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Firewood

164 posts in 1467 days


#3 posted 11-14-2016 03:43 AM

I made a planing jig for some walnut boards that were too wide for my jointer. It worked quite well.

1. The sides of my jig were also too high for the stock. I laid a piece of MDF under the board to raise it up enough.

2. First step – Make sure your jig is positioned flat (no twist). For mine, which was made 8’ long and only 12” wide, I simply laid a level across the jig over the horses it was laying on and shimmed until the bubble matched on both ends. The boards I planed were not flat and needed some shimming. I slipped a narrow shim under the high corners until they just contacted the board and provided full support. You don’t want to lift the board with the shim. I then placed wedges on the sides of the board to prevent any movement while routing. Hot glue would work better as I found the wedges wanted to spread the sides a little and caused the router sled to get a little tight but it did not cause any major issues.

3. I used a dado bit that left slight ridges in the board. They were visible but I really couldn’t feel any discernible ridge or impression. After planing the other face, it only took about 1/128th pass on the routed face to remove the marks.

-- Mike - Waukesha, WI

View Lazyman's profile

Lazyman

1497 posts in 1220 days


#4 posted 11-14-2016 04:46 AM

The latest Woodsmith magazine that showed up in the mail a couple of days ago happens to have an article in the December issue about using a router jig to flatten cutting boards after glue up. You can see their setup on the cover here:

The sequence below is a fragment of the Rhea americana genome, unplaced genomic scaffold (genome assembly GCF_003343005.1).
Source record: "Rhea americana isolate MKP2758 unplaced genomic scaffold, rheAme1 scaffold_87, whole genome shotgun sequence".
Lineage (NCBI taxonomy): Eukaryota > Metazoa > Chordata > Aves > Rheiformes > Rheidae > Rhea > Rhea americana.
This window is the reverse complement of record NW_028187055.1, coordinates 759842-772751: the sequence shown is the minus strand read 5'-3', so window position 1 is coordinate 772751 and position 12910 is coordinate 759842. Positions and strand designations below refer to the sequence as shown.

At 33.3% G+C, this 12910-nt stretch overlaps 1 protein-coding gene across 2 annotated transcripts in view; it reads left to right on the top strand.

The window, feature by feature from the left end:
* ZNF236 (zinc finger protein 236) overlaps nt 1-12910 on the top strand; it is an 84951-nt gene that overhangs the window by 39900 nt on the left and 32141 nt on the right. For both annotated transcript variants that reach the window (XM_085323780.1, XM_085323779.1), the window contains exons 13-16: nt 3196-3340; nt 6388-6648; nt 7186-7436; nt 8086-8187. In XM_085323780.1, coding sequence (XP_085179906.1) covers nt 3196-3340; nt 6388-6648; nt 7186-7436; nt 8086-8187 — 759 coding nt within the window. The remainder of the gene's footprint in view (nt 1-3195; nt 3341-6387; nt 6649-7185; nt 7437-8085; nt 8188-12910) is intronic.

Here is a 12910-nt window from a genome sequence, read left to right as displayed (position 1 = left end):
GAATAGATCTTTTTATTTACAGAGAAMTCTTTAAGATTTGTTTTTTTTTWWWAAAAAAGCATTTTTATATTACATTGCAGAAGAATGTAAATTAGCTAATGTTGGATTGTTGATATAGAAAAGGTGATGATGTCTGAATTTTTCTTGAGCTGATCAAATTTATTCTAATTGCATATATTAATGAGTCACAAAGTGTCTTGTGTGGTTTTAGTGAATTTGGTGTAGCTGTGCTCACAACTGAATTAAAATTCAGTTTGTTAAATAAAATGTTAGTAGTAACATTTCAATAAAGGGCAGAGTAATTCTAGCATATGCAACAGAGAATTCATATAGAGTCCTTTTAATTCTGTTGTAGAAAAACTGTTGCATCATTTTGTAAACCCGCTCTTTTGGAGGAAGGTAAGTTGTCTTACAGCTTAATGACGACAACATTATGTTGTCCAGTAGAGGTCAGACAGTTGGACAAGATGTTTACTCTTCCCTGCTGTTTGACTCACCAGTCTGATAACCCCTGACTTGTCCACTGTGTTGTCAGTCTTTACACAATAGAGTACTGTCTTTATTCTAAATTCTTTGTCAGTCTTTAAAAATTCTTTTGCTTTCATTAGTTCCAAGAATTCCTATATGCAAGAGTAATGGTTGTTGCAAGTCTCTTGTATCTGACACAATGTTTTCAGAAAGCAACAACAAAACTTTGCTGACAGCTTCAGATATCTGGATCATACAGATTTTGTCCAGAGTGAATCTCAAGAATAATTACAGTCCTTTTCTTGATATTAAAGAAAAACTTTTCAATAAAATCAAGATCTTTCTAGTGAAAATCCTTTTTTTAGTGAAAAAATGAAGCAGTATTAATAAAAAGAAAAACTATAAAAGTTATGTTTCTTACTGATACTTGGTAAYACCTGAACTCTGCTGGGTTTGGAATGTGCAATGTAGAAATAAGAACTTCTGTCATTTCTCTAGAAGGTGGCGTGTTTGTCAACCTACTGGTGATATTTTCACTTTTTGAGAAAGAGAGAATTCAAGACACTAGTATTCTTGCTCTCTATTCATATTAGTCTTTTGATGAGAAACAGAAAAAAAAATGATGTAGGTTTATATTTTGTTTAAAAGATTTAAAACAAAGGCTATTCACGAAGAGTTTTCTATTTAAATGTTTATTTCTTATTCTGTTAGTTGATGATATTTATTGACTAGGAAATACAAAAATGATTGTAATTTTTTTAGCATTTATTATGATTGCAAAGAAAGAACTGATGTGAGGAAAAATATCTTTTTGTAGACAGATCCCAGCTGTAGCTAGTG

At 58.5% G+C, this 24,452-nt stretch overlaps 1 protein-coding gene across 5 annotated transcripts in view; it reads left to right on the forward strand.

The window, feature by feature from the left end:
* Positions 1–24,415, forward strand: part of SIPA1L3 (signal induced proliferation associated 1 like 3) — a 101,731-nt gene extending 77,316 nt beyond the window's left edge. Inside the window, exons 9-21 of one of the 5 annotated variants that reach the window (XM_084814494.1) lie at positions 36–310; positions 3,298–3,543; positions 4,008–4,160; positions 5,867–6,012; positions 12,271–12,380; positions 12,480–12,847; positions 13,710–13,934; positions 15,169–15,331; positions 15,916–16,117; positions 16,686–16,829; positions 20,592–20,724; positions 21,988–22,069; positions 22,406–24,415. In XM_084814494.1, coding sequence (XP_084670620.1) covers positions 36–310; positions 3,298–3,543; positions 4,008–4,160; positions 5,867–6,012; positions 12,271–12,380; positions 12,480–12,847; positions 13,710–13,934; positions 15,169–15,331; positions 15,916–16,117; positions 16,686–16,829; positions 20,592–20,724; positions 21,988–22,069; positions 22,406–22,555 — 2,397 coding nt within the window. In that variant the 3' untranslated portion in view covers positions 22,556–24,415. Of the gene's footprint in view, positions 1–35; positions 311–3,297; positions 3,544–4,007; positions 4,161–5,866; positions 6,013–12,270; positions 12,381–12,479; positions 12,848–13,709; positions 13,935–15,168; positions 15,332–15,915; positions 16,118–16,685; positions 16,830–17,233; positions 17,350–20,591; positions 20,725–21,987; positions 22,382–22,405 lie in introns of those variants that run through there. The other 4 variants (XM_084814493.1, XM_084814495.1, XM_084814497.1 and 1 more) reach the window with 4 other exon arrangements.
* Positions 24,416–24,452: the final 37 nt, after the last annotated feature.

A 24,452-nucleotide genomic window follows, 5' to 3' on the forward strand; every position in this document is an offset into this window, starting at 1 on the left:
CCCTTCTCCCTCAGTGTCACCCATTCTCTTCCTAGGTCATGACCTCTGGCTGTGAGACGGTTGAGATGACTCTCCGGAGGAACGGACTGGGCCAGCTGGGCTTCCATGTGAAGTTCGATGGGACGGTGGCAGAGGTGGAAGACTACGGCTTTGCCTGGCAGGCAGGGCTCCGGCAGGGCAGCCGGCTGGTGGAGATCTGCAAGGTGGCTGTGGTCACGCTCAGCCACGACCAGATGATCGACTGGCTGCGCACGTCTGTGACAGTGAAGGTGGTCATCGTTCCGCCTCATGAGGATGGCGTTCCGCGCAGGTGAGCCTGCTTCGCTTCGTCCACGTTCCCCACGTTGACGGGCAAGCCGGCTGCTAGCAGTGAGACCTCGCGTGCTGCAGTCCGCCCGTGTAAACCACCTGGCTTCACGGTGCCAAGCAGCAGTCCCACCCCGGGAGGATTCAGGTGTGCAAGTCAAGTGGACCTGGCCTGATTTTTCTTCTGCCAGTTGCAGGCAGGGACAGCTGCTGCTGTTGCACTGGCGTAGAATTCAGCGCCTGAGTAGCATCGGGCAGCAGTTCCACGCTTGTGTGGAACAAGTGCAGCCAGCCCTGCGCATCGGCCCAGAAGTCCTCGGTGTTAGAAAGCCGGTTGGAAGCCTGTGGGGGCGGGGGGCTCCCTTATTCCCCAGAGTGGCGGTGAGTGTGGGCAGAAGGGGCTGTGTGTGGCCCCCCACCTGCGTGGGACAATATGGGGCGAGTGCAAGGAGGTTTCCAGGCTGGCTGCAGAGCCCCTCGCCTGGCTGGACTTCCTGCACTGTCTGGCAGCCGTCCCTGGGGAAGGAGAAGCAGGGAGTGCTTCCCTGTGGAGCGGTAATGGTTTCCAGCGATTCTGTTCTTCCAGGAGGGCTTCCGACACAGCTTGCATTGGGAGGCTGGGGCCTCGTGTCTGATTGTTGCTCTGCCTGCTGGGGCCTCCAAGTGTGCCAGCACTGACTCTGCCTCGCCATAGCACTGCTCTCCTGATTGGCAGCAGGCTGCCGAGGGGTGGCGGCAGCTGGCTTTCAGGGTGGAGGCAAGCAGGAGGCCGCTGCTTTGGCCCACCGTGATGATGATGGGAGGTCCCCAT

http://www.woodsmithlibrary.com/view/issue/228/
You may be able to get a free trial issue.

In their setup, the rails are simply 1-bys ripped to width needed so that the router carriage is the appropriate height above the board you are flattening. They simply clamped the rails to the sides of the board with a spacer that is lower than the board being flattened so that the bit does hit the rails. They actually used a bench vise and dogs but bar or pipe clamps would work too. If you at getting ridges, you may be getting too much flex from your carriage. Also, a bowl bit with rounded edges will reduce tearout which may also be causing ridges.

BTW, Woodsmith magazine is a great magazine for anyone learning woodworking. It has great tips and techniques and the plans are very well documented and easy to follow. If your budget allows I highly recommend buying their backissue DVD. It can be easily searched for articles, techniques, tips and project plans and you can print articles and plans to take into the shop. You can actually browse the index and try the search feature at their website to see how it works ad just how much information is available on the DVD: http://www.woodsmithlibrary.com/browse/

-- Nathan, TX -- Hire the lazy man. He may not do as much work but that's because he will find a better way.